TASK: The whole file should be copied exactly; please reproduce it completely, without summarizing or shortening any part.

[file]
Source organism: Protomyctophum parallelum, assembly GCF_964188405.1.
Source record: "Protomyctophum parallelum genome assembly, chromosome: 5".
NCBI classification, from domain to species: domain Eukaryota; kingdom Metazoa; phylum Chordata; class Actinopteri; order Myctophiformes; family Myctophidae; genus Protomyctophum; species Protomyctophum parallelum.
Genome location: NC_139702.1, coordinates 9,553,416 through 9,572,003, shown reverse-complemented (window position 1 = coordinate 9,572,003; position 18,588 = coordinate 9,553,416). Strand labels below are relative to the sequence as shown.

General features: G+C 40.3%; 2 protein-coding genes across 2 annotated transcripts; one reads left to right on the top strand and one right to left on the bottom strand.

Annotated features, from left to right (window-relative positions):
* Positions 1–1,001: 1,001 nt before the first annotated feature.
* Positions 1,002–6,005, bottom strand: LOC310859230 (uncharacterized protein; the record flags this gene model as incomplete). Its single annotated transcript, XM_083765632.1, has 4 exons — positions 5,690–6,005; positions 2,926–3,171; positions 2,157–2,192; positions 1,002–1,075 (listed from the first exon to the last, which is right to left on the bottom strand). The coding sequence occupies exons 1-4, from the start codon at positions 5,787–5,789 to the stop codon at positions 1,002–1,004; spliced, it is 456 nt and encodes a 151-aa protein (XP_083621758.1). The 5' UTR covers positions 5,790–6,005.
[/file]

Source organism: Protomyctophum parallelum, assembly GCF_964188405.1.
Source record: "Protomyctophum parallelum genome assembly, chromosome: 5".
NCBI classification, from domain to species: domain Eukaryota; kingdom Metazoa; phylum Chordata; class Actinopteri; order Myctophiformes; family Myctophidae; genus Protomyctophum; species Protomyctophum parallelum.
Genome location: NC_139702.1, coordinates 9,553,416 through 9,572,003, shown reverse-complemented (window position 1 = coordinate 9,572,003; position 18,588 = coordinate 9,553,416). Strand labels below are relative to the sequence as shown.

General features: G+C 40.3%; 2 protein-coding genes across 2 annotated transcripts; one reads left to right on the top strand and one right to left on the bottom strand.

Annotated features, from left to right (window-relative positions):
* Positions 1–1,001: 1,001 nt before the first annotated feature.
* Positions 1,002–6,005, bottom strand: LOC310859230 (uncharacterized protein; the record flags this gene model as incomplete). Its single annotated transcript, XM_083765632.1, has 4 exons — positions 5,690–6,005; positions 2,926–3,171; positions 2,157–2,192; positions 1,002–1,075 (listed from the first exon to the last, which is right to left on the bottom strand). The coding sequence occupies exons 1-4, from the start codon at positions 5,787–5,789 to the stop codon at positions 1,002–1,004; spliced, it is 456 nt and encodes a 151-aa protein (XP_083621758.1). The 5' UTR covers positions 5,790–6,005.